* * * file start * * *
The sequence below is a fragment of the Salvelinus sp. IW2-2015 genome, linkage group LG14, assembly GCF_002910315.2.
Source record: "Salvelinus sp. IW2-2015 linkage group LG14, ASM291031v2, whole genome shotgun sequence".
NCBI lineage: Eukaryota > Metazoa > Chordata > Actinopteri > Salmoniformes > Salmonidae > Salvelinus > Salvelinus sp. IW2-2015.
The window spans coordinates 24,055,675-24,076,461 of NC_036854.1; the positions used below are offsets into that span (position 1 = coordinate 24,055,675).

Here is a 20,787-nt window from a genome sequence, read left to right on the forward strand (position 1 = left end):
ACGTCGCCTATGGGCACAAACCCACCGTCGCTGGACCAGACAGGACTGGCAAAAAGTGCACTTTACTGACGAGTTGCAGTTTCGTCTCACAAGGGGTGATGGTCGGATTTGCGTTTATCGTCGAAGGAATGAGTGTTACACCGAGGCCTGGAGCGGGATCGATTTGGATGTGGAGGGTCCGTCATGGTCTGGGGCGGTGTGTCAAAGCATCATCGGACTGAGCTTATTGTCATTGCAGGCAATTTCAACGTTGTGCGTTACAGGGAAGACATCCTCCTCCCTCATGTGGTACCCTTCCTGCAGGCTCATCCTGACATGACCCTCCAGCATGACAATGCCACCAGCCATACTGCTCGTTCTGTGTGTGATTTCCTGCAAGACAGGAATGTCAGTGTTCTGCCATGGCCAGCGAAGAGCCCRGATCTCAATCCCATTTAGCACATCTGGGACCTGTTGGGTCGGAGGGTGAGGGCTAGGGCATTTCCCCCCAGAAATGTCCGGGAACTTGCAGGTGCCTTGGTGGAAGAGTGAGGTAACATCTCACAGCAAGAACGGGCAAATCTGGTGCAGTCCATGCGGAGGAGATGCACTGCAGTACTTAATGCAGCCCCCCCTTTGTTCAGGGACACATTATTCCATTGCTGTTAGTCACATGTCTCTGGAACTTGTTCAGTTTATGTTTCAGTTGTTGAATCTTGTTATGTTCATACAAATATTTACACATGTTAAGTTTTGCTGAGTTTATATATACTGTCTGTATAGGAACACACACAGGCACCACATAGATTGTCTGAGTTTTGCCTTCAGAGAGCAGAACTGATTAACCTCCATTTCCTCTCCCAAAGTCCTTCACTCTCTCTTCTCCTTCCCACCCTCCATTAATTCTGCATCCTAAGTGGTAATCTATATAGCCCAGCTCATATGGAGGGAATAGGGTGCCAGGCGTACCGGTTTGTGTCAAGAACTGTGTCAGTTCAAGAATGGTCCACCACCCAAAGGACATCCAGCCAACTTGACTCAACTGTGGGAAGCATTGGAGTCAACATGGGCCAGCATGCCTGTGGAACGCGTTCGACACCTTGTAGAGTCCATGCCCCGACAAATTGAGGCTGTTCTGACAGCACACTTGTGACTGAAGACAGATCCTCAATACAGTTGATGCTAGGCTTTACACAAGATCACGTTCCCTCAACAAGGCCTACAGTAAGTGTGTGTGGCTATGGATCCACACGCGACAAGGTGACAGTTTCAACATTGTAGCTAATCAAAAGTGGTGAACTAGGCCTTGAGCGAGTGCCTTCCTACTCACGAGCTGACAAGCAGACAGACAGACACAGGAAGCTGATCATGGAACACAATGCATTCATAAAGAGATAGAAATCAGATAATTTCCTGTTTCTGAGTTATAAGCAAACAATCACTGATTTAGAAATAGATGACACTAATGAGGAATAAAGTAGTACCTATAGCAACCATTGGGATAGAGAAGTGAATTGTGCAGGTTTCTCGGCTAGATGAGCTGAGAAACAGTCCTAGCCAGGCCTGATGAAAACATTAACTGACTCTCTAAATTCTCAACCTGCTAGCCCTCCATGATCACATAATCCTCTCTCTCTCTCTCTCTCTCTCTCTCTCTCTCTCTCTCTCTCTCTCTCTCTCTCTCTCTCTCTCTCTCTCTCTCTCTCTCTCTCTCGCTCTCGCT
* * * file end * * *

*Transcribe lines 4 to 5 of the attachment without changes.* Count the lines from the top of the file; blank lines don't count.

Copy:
The window spans coordinates 24,055,675-24,076,461 of NC_036854.1; the positions used below are offsets into that span (position 1 = coordinate 24,055,675).

Here is a 20,787-nt window from a genome sequence, read left to right on the forward strand (position 1 = left end):